When you’re consistently at full capacity, it can make sense to hire a junior writer to free up some of your time.
This solution is the most common path writers consider when they get crazy-busy.
It’s also one of the most difficult ones to pursue. But when done right, it can pay off in a big way.
Over the years, I’ve hired writers to work on a wide variety of projects. I’ve also worked with many of my coaching clients to expand their teams with junior writers.
In today’s article, I’ll distill what I’ve learned about deploying this strategy.
Tip #1: Start Small. This isn’t something you want to jump into with both feet—at least not at first. It’s better to make mistakes with little things than to make mistakes with a big project for your best client.
A great place to start is by having them write your own stuff, such as articles for your newsletter, a few blog posts for your own blog, a guest article for an industry publication, or some social media posts.
Tip #2: Match the Right Skills to the Right Projects. Don’t assume that every writer can successfully tackle every type of project. Someone with experience in one area may not be the best fit for every assignment in that category.
Learn what a writer’s strengths and weaknesses are and figure out where you can best leverage them.
Tip #3: Pick ONE Client to Focus on. Once your writer is ready to work with a client, have them focus on one client at a time. Pick a client that’s giving you steady work and use them for training your writer. (Meanwhile, you stay involved to make sure you’re still delivering work that’s beyond reproach.)
This will enable them to learn the ropes and become more self-reliant over time. If the client is giving you steady work in multiple areas, assign your writer to just one of those areas at a time.
Tip #4: Document Your Processes. Document your process as you go along through documents, templates and/or videos. These will make onboarding new writers a whole lot easier.
You can also assign this task to your junior writer in some cases! After all, they’re the ones following the processes you’ve developed.
Tip #5: Pick Writers with the Right Motivation. Generally, it’s best to hire writers who aren’t trying to grow their own businesses with their own direct clients.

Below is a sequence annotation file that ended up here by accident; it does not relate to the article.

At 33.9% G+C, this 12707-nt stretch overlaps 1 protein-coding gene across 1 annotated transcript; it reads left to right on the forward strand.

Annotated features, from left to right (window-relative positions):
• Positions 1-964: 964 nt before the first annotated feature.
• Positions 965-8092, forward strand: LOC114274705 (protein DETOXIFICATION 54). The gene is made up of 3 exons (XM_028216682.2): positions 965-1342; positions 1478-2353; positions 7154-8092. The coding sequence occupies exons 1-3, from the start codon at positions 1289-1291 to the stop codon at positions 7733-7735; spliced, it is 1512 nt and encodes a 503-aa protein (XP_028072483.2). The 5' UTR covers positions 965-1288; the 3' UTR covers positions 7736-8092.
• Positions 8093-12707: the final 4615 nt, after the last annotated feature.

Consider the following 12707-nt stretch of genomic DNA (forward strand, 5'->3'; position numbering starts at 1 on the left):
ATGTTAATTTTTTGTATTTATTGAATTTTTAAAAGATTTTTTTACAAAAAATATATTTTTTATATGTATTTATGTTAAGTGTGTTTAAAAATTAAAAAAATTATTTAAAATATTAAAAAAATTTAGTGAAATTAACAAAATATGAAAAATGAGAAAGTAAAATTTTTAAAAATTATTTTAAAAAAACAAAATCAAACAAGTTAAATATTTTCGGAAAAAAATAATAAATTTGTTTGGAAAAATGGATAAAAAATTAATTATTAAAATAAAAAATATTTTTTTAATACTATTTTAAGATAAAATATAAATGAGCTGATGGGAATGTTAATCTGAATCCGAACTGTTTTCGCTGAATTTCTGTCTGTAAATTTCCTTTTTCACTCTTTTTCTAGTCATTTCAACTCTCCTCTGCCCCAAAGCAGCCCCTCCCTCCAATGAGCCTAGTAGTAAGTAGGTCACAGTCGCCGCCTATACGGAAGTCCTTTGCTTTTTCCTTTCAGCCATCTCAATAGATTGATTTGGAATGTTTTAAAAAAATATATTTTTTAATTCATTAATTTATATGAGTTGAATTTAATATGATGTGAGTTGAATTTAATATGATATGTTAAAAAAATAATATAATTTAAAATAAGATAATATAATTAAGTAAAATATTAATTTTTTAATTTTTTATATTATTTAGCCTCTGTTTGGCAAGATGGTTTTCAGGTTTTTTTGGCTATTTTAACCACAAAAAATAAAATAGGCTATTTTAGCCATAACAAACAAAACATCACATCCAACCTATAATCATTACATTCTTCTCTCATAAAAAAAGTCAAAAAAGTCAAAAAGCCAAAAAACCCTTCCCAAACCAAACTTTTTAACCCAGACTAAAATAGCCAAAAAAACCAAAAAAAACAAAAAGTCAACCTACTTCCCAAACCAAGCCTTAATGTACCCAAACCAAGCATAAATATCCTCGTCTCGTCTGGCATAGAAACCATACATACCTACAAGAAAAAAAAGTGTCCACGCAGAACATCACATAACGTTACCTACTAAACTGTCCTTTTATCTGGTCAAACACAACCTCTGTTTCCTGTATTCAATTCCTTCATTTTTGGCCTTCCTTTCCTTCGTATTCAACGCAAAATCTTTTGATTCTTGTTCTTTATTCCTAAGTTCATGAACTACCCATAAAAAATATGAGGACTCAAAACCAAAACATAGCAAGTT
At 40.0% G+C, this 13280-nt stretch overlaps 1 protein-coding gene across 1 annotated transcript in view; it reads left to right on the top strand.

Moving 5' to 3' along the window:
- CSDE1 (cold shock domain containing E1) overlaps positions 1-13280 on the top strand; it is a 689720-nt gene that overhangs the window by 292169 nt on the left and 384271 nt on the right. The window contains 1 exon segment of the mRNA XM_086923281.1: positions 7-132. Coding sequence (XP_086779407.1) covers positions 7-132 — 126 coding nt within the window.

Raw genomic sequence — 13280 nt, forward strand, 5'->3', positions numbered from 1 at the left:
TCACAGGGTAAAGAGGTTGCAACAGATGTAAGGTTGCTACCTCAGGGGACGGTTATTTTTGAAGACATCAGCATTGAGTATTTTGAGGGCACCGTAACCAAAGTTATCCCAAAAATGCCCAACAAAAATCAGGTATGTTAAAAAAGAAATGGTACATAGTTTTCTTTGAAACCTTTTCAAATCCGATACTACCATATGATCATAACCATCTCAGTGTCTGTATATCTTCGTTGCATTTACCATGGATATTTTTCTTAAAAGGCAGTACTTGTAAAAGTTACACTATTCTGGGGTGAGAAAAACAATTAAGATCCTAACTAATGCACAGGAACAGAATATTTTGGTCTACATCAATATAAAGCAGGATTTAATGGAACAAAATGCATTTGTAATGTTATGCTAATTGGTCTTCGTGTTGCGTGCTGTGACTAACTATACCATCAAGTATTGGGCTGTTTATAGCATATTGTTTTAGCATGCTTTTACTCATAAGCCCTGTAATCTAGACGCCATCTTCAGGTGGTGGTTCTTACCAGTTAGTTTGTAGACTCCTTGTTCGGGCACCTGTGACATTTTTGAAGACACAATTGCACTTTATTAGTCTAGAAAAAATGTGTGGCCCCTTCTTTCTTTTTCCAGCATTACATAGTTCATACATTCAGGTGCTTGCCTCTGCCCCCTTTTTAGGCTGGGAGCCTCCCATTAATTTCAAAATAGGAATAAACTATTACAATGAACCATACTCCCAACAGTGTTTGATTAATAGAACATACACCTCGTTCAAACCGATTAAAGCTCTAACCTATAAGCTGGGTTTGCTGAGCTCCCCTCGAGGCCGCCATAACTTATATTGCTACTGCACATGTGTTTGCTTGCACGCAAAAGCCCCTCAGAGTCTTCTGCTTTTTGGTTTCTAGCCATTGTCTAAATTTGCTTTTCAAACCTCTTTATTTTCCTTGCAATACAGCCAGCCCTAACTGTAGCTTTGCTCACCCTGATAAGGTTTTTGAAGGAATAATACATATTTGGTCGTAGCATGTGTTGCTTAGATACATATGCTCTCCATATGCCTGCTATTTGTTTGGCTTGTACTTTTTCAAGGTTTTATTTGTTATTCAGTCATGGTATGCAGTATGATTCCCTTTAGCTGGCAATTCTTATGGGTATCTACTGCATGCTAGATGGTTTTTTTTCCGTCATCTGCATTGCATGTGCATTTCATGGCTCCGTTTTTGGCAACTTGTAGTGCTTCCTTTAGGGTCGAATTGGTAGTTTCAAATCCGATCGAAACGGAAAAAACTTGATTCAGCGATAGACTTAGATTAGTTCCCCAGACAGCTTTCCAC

You want to support their success, of course. But look for writers who define success by other factors, such as time with their family or other priorities. They don’t have the time, motivation, resources or energy to land their own direct clients, so they’re more than happy to help you out with yours.
This “motivation factor” is absolutely key. You don’t want to hire writers who only want to use you as a stepping stone into a different situation.
So make your choice based on skill AND motivation. You’re going to invest a lot of time, energy and money training these folks. You want to make sure they’re going to be with you for the long haul.
By the way… whenever you’re ready, here are 3 ways I can help you grow your freelance business:
1. Grab a free copy of my book.
It’s called Earn More in Less Time: The Proven Mindset, Strategies and Actions to Prosper as a Freelance Writer. The title says it all. 😉 — Click Here
2. Join my implementation program and be a case study.
I’m putting together a new implementation group this month. If you’re earning $5k+/month (or the part-time equivalent) from your freelance business … and you’d like to grow your income quickly with better clients … just email me at [email protected]
3. Work with me privately.
If you’re a 6-figure writer who’s trying to earn more in less time, with less stress, I might be able to help you get there faster than you think. Just email me at [email protected] and put “Breakthrough” in the subject line, and I’ll get back to you with more details.